The printed values *are not correct*. In your case `y`

is smaller than `1`

when using `float64`

and bigger or equal to `1`

when using `float32`

. this is expected since rounding errors depend on the size of the `float`

.

To avoid this kind of problems, when dealing with floating point numbers you should always decide a "minimum error", usually called `epsilon`

and, instead of comparing for equality, checking whether the result is at most distant `epsilon`

from the target value:

```
In [13]: epsilon = 1e-11
In [14]: number = np.float64(1) - 1e-16
In [15]: target = 1
In [16]: abs(number - target) < epsilon # instead of number == target
Out[16]: True
```

In particular, `numpy`

already provides `np.allclose`

which can be useful to compare arrays for equality given a certain tolerance. It works even when the arguments aren't arrays(e.g. `np.allclose(1 - 1e-16, 1) -> True`

).

Note however than `numpy.set_printoptions`

doesn't affect how `np.float32`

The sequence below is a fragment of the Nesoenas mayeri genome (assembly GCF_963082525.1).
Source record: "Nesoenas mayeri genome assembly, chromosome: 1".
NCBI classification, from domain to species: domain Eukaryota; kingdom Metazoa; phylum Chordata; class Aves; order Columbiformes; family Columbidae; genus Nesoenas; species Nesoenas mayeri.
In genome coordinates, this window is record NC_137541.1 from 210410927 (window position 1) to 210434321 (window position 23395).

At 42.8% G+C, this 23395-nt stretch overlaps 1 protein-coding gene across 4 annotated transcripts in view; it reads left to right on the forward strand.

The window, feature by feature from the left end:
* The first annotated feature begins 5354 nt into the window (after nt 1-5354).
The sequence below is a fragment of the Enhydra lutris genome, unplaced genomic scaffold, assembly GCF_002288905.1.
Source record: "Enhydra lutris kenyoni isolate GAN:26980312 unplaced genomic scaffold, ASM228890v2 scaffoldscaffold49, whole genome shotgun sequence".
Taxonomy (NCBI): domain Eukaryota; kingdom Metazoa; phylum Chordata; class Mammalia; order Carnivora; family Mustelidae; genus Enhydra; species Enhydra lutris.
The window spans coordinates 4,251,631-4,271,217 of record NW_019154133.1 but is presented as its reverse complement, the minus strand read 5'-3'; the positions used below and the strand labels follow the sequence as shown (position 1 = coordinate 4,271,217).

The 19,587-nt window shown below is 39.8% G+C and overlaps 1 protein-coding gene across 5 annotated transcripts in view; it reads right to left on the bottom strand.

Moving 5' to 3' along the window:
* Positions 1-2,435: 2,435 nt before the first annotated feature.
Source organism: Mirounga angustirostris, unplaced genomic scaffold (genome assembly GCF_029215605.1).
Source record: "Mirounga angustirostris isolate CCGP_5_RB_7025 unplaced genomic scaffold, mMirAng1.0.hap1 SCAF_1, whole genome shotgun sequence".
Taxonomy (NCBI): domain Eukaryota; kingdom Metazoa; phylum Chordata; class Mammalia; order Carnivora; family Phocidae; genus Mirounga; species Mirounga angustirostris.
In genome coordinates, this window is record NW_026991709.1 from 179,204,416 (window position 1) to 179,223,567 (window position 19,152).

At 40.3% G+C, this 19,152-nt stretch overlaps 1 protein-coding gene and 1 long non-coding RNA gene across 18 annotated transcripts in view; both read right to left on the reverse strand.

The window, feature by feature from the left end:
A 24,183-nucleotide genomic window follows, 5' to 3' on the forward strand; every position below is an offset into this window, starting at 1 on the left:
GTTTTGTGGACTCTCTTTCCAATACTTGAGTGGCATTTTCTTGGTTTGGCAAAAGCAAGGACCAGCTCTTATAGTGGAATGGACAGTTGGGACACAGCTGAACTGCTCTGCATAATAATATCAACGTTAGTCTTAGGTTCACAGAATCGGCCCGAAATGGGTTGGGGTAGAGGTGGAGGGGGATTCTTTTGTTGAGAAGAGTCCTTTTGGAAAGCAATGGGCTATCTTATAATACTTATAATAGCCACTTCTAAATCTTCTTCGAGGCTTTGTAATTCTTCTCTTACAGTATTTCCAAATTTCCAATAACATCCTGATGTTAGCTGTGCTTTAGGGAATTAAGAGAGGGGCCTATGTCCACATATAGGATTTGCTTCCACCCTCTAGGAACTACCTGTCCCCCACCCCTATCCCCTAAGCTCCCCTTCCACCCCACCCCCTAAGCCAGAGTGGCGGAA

/`64`

are printed. It affects only how *arrays* are printed:

```
In [1]: import numpy as np
In [2]: np.float(1) - 1e-16
Out[2]: 0.9999999999999999
In [3]: np.array([1 - 1e-16])
Out[3]: array([ 1.])
In [4]: np.set_printoptions(precision=16)
In [5]: np.array([1 - 1e-16])
Out[5]: array([ 0.9999999999999999])
In [6]: np.float(1) - 1e-16
Out[6]: 0.9999999999999999
```

Also note that doing `print y`

or evaluating `y`

in the interactive interpreter gives different results:

```
In [1]: import numpy as np
In [2]: np.float(1) - 1e-16
Out[2]: 0.9999999999999999
In [3]: print(np.float64(1) - 1e-16)
1.0
```

The difference is that `print`

calls `str`

while evaluating calls `repr`

:

```
In [9]: str(np.float64(1) - 1e-16)
Out[9]: '1.0'
In [10]: repr(np.float64(1) - 1e-16)
Out[10]: '0.99999999999999989'
```

`y`

is less than one ni the`float64`

case, and is equal(or greater) to`1`

when using`float32`

due to rounding errors. When dealing with floating point values you whouldneveruse equal comparisons. Fix a minimum error(for example`epsilon=1e-16`

or smaller/bigger depending on the application) and do`if abs(number - 1) < epsilon: # number is sufficiently close to 1 to be considered as 1`

. – Bakuriu Aug 19 '13 at 10:01